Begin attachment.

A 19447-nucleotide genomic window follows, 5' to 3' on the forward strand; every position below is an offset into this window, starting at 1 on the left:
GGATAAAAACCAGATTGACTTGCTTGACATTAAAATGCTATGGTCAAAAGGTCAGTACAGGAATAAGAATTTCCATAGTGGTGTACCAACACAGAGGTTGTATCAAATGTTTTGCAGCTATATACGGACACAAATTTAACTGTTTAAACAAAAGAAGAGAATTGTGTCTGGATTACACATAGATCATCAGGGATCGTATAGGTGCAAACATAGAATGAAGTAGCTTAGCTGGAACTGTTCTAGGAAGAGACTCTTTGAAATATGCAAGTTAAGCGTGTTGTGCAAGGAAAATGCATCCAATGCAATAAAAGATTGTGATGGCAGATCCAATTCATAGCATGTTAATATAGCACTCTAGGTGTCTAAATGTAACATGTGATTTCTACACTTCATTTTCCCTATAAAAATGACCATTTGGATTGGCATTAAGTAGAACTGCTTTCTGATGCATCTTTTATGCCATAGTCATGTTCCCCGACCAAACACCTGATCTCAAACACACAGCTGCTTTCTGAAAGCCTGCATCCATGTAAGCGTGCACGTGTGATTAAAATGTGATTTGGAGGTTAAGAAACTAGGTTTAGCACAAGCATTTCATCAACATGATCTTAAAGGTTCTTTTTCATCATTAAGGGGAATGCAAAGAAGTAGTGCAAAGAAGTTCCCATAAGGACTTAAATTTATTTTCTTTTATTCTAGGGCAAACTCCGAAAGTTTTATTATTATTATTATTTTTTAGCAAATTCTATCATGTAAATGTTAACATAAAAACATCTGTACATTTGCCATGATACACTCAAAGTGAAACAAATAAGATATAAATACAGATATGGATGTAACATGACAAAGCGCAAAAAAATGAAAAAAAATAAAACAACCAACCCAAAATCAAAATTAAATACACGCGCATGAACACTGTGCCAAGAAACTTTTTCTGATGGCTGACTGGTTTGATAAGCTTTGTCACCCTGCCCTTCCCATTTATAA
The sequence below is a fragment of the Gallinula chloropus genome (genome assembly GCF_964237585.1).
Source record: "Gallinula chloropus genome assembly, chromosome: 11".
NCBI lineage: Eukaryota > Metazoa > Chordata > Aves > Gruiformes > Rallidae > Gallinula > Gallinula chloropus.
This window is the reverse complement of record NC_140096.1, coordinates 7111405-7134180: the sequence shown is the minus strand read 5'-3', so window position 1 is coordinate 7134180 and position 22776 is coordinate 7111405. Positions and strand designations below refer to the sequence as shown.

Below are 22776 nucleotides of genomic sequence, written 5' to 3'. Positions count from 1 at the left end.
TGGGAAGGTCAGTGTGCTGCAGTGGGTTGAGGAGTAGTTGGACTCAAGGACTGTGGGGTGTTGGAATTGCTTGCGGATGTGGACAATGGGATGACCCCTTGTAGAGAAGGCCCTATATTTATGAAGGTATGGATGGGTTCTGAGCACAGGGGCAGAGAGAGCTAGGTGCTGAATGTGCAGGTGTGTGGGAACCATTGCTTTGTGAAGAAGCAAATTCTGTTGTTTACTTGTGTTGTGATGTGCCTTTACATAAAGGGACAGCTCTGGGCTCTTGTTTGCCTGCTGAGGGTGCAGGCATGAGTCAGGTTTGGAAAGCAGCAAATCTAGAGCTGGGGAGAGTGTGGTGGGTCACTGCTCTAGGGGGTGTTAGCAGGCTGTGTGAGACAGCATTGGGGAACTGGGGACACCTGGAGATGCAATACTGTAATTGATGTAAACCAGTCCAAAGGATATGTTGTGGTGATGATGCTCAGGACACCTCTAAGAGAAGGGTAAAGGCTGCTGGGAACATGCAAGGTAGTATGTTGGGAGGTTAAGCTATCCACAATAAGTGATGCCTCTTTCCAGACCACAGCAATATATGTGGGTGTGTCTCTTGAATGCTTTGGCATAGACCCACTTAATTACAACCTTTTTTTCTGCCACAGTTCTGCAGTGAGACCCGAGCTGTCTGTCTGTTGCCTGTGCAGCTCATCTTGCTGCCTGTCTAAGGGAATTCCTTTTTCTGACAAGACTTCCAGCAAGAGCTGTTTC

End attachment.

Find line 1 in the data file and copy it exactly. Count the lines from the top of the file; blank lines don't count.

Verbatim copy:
A 19447-nucleotide genomic window follows, 5' to 3' on the forward strand; every position below is an offset into this window, starting at 1 on the left: